You know, where everybody else has drawn the line”, Fredrickson relays to begin “In Love with Useless (The Timeless Geometry in the Tradition of Passing)”, the album’s first single and initial indication that the band had something new for us. “Anti-psychotics sink to the bottom / Think of it — death as something”, she continues via some fiendishly high-pitched auto-tune. Think of a young hell spawn, with the voice of an angel – the song crashes around Fredrickson, warbling between inversely tracked distortion and sparkling electronic flourishes – this is all before Goma joins in the vocal fray, turning the hook into an anthemic choir, imploring you to move to the beat and sink to the street, because it’s in your blood and it’s difficult to not feel like they’re right. Sea When Absent, though not necessarily a singles album, is definitely the Sunny Day In Glasgow album that, so far, grooves hardest. You can dance to this record, between a healthy wiggle to an ass-shaking for the ages (seriously, closer “Golden Waves” is nothing but exceptional booty-moving music) – it’s a casual, party pleasing record, that as well, rewards exponentially with each personal headphone listen. In fact, like most of their music, it’s utter ear candy, providing layers upon layers of lush melodies to become lost within. Or you can slip it on during a sunny day to enjoy a relaxing afternoon, even a quick snooze, as songs like “Boys Turn Into Girls (Initiation Rites)”, “Never Nothing (It’s Alright [It's Ok])” and “The Body, It Bends” are just serene enough to be relaxing, but exciting enough to keep you extensively attentive. Though this is what makes Sea When Absent such a great LP – it plays effortlessly in so many situations.

Not that one needs a specific environment to listen to great tunes, but some places and times are more conducive to a certain type of music as compared to others. Vague as that sounds, and clichéd a reality it is, it’s reality all the same. Sometimes you may love a piece of music limitlessly, yet you can only listen to in specific situations – and as much as I love Ashes Grammar, I feel like it’s one of those records. Though, this is also why I hold it up with such high regard, yet inversely, Sea When Absent is amazing because it’s so difficult to put down and can be played to improve most situations. “Wait on your heart, and you might get burned” Fredrickson and Goma harmonize to setoff “Golden Waves”’ second movement, and I can’t help but feeling like this is how A Sunny Day In Glasgow approached the recording of this record. It’s resplendent at times, but also deeply introspective and forlorn. Amongst its luscious melodies and sky bound vocals, Fredrickson and Goma relay hazy tales of broken relationships, miscued love, bitter break-ups and disconnection from society – you’ll just be hard pressed to unearth these touching, and at times, heart-wrenching lyrics from the gorgeous flurry of dreamy pop surrounding them. Though, this is probably the most enjoyable aspect to the entire record – just when you think you’ve heard it all, there’s always more to unearth. This aesthetic is a calling-card of sorts for A Sunny Day In Glasgow, but with Sea When Absent, they’ve established it wasn’t a fluke success constructed during weeks of serious artistic duress. As if after already hitting such heights previously, the best is still yet to come. This record leaves me feeling like Ashes Grammar wasn’t their peak. Yet, Sea When Absent isn’t a better record, but it is close, and it’s different enough to leave you helplessly salivating for more.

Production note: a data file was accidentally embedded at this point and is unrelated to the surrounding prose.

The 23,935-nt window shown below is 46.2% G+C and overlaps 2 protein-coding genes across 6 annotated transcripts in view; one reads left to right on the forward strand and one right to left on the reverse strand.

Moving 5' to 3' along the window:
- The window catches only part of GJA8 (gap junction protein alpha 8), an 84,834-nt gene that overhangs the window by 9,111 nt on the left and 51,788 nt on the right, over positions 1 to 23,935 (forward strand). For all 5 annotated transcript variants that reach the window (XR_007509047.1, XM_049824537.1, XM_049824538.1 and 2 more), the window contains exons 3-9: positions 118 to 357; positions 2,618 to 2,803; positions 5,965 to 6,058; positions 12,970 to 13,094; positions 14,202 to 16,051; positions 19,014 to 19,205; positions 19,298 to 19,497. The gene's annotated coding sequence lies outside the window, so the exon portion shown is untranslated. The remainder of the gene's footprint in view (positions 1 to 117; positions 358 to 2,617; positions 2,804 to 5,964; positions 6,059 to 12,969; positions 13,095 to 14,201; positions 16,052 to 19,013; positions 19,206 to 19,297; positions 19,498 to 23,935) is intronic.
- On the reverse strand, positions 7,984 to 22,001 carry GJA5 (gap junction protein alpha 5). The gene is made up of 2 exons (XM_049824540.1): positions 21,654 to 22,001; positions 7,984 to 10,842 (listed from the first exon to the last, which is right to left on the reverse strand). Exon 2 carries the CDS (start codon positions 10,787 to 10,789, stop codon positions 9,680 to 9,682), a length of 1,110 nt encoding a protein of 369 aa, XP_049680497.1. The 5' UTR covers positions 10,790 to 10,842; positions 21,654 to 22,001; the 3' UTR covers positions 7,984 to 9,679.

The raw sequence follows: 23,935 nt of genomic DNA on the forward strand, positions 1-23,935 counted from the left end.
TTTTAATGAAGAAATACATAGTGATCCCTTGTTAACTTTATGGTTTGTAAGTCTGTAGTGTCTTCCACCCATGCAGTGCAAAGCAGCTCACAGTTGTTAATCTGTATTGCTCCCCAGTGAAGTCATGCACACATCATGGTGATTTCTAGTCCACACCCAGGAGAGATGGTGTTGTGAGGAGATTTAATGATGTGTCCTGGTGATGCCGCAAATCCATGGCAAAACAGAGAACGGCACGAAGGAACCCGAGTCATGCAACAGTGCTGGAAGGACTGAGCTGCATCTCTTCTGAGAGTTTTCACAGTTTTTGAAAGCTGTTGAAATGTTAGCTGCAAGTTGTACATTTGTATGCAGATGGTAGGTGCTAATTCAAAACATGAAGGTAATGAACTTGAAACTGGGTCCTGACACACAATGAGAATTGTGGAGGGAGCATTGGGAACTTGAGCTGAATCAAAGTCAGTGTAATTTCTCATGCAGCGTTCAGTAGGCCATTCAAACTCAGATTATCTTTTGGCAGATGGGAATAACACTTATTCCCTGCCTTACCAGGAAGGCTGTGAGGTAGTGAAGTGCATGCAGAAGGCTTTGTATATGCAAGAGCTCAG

You might like...


Los Campesinos! - No Blues
read more
The Tomás Doncker Band - Power of the Trinity...A Slight Return
read more
The Crimea - Square Moon
read more
Majical Cloudz - Impersonator
read more
Marissa Nadler - July
read more
Bill Callahan - Dream River
read more
Kalle Mattson - A Love Song To The City
read more
Anela Lauren - Box of Rain (Grateful Dead)
read more

Stay on top of the best new music!

By Volume Weekly is a digest of the newest, sharpest music across genres and boundaries. We'll send you one easy email a week and nothing else. Just tap in your details below and you're ready to go.
* indicates required